NEW DELHI: The supreme court on Thursday referred to a “Bench of appropriate strength” for deciding whether a Scheduled Caste candidate in a particular state is entitled to the benefits of quota in employment in another state.
A Bench of Justices B Sudershan Reddy and S S Nijjar passed the order while dealing with Uttarakhand government’s appeal challenging a ruling of the High Court that if a SC candidate migrates to another state he or she would be entitled to the benefits of reservation.
The state took the stance that an SC migrating from one state to another would not be entitled to the benefit unless the community to which the candidate belonged was also listed under the category of Scheduled Castes in the migrating State.
The high court had earlier directed the state to reinstate certain SC candidates from UP, Bihar, Tripura as Assistant Professors in the G B Pant University of Agriculture and Technology after they were removed on the ground that though they were treated as Dalits in respective states, yet the communities were not listed as Dalits in Uttarakhand.
The apex court, while dealing with the issue, referred to the Constitution Bench ruling in Mari Chandra Shekar Rao case (1990) wherein it was held that an SC candidate cannot derive the benefit of reservation in another state unless the community was listed as Scheduled Caste on the basis of the Presidential Order under Article 341 and 342.
A similar view was held by a three-judge bench in S Pushpa V Sivachanmugavel (2005) case by relying on the Constitution Bench’s earlier ruling.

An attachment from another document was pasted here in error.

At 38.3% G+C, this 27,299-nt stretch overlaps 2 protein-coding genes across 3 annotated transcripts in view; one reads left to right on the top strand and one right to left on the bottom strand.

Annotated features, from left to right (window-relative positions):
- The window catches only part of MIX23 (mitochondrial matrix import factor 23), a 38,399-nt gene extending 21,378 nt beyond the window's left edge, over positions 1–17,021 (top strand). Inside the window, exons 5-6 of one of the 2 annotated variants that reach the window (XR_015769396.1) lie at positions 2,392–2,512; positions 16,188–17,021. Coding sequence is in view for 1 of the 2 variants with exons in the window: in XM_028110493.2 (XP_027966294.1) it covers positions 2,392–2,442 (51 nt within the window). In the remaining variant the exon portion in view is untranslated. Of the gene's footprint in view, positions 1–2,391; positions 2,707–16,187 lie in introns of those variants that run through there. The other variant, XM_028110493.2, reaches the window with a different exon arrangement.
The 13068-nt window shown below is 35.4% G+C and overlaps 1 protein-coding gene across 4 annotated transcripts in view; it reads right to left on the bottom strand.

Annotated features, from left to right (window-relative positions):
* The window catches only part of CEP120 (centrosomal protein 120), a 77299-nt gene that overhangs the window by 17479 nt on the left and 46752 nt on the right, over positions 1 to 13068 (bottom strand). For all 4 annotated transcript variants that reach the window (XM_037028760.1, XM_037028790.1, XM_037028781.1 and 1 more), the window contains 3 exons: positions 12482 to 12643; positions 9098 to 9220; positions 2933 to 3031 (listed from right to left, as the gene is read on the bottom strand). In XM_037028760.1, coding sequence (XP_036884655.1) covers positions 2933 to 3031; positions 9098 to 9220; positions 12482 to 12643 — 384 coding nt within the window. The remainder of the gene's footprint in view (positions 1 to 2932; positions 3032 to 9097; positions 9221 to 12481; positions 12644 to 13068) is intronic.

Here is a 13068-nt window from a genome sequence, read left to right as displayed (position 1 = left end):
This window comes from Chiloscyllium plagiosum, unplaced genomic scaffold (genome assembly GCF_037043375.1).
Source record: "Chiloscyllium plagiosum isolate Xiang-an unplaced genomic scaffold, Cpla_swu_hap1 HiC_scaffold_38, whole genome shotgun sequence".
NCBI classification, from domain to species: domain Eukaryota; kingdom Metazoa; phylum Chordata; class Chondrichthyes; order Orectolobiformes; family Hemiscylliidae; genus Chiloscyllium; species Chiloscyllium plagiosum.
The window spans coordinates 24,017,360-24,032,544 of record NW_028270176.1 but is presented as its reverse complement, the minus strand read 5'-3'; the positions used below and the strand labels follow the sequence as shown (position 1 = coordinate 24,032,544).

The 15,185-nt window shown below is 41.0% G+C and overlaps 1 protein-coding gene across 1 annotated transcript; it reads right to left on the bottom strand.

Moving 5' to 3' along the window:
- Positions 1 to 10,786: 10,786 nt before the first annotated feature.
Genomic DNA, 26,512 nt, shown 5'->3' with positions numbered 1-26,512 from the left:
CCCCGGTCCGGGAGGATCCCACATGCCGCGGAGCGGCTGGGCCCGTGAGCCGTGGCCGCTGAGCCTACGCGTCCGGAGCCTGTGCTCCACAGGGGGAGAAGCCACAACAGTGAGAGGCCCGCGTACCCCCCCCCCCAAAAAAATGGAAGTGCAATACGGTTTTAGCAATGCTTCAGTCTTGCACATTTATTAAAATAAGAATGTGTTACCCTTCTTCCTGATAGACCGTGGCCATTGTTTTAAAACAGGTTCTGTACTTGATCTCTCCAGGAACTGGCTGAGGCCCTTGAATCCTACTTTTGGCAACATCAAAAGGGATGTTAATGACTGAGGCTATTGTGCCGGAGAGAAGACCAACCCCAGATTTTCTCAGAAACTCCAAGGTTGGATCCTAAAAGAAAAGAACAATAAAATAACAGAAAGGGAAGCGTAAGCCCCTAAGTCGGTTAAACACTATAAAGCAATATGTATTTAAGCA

However, the three-judge Bench’s ruling was ignored by a two-judge Bench in the Subhash Chandra Vs Delhi Subordinate Services Selection Board case in 2009 which took the view that the earlier direction by the three-judge Bench was only an obiter dicta (suggestion) and was not binding. It took a contary view that an SC even if he/she migrates was entitled to the benefits of reservation.
The apex court today took exception to the two-judge bench’s ruling and said “in our considered opinion, it was not open to a two-judge Bench to say that the decision of a three judge Bench rendered following the Constitution Bench judgements to be per incuriam(a mistake and not binding).”
The apex court, citing a Constitution Bench ruling, said the law laid down by a larger Bench is binding on any subsequent Bench of lesser or co-equal strength.
Read more: SC to decide on migrant Dalits right to reservation – The Times of India http://timesofindia.indiatimes.com/india/-SC-to-decide-on-migrant-Dalits-right-to-reservation/articleshow/6707608.cms#ixzz11w1X9Ywe